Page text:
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You may find yourself staring blankly at one of the many ads on the T this month, just to realize that you’re actually looking at a piece of poetry. Mass Poetry is repeating its annual “Poetry on the T” program, giving commuters the chance to see poetry in the wild.
“Poetry on the T” will feature 10 poems by seven different poets, all with ties to Massachusetts. The MBTA has donated ad space for the poems on the Red, Green and Orange lines, as well as some buses; the poems are set to start appearing this week. They'll stay up at least through November, and possibly longer if space remains available.
As it has since 2014, the program aims to give riders a moment to sit and contemplate art. With colder weather and shorter days, poetry makes a welcome addition to any daily commute.
"Poetry on the T" (for which WBUR is a media partner) features local poets who connect with Boston’s different generations and walks of life. One is Charles Coe, an artist in residence with the City of Boston. His poem “Teaching My Imaginary Son to Fish” features a father-son relationship and the life lessons learned through fishing — whether successfully or not.
Another featured poet is the Pulitzer Prize-winning Mary Oliver. In anticipation of her newest book, “Devotions,” Penguin Press has sponsored the posters for three of Oliver’s poems this year. Oliver, a longtime Provincetown resident, focuses in her work on the intersection between the natural world and human consciousness, offering a pleasant reminder that we are, in fact, a part of a delicate ecosystem.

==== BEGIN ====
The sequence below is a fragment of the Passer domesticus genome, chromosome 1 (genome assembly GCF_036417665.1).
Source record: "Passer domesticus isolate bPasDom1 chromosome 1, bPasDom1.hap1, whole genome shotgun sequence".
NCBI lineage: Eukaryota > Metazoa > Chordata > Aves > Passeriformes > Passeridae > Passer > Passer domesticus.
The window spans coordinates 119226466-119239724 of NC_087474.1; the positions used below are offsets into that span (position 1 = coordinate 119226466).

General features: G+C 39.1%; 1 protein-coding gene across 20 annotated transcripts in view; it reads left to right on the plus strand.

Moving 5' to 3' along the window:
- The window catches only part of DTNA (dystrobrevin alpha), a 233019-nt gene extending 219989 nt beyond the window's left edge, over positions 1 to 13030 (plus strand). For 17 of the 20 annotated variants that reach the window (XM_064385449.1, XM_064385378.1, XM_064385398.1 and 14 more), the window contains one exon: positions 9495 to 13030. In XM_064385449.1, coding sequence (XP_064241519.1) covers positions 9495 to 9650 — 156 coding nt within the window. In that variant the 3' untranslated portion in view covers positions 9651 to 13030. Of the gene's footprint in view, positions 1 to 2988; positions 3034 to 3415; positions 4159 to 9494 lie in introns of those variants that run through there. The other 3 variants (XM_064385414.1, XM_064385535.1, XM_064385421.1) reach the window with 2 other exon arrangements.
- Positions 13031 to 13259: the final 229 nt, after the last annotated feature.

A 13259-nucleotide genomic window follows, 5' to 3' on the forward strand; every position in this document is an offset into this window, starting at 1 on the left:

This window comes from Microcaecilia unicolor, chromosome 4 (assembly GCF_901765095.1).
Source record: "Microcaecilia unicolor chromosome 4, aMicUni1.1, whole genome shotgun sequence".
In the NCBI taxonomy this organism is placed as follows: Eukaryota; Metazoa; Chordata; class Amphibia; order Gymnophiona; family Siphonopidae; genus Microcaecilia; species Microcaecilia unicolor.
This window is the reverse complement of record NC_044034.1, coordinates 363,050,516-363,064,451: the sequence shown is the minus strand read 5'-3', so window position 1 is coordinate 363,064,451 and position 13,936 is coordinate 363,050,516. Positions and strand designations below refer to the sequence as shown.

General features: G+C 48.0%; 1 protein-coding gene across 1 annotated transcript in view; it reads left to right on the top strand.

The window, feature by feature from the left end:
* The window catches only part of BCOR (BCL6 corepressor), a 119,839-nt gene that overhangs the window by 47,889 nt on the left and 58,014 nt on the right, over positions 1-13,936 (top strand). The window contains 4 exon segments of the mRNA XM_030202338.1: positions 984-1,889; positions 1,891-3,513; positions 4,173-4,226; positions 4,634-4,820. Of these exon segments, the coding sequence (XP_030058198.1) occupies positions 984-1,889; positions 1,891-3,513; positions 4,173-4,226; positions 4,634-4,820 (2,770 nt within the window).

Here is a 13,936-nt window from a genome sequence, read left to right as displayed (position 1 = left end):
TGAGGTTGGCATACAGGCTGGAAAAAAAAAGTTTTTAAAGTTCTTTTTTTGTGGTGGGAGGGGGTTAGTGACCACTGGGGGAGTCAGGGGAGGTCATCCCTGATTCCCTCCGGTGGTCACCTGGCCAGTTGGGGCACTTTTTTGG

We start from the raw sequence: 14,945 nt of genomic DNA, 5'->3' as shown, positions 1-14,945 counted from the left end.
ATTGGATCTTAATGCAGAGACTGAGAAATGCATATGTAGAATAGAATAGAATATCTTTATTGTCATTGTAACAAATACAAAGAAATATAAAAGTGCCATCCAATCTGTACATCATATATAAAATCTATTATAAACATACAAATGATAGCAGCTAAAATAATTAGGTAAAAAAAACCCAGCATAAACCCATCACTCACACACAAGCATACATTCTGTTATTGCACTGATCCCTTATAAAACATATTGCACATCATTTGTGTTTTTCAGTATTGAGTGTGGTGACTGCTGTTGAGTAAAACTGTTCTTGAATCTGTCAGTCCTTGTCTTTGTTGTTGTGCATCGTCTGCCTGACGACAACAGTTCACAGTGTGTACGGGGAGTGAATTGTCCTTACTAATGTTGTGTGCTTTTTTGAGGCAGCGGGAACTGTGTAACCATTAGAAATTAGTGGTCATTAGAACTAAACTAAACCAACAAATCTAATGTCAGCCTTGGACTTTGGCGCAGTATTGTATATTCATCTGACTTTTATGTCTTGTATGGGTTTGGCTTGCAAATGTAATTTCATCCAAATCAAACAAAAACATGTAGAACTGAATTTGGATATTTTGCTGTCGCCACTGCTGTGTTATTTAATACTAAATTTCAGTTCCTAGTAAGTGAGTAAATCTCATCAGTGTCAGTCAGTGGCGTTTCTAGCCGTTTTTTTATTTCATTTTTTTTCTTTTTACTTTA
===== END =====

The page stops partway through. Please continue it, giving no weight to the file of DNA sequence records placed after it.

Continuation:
One standout is Aracelis Girmay’s “Ars Poetica,” which presents the work we leave behind as a reminder that we were once here.
All of the poets are chosen by members of Mass Poetry, whose mission is to “help to broaden the audience of poetry readers, bring poetry to readers of all ages, and transform people’s lives through inspiring verse.”
The selected poets also include Christina Davis, the curator of the Woodberry Poetry Room at Harvard University, and Jarita Davis (no relation), writer in residence at the Nantucket Historical Association. Two late poets who were both Guggenheim fellows and recipients of National Endowment for the Arts grants, Franz Wright and Massachusetts native Thomas Lux, round out the list.
The T places the poems wherever it has space available at any given time, so there’s no way to know just exactly where they’ll pop up. That’s why The ARTery is on a quest to find all the poems in their natural environment.
If you’d like to help, snap a picture when you see a poem on the T. Then share the image and your thoughts with us: Use the hashtag #PoetryontheT and tag us (Twitter: @wburartery; Facebook: @wburartery; Instagram: @wbur) and Mass Poetry (Twitter: @masspoetry; Facebook: @MassPoetry; Instagram: @masspoetry). We’ll collect a few of our favorites and share them in an upcoming post.
So watch this space -- and the spaces on the T.
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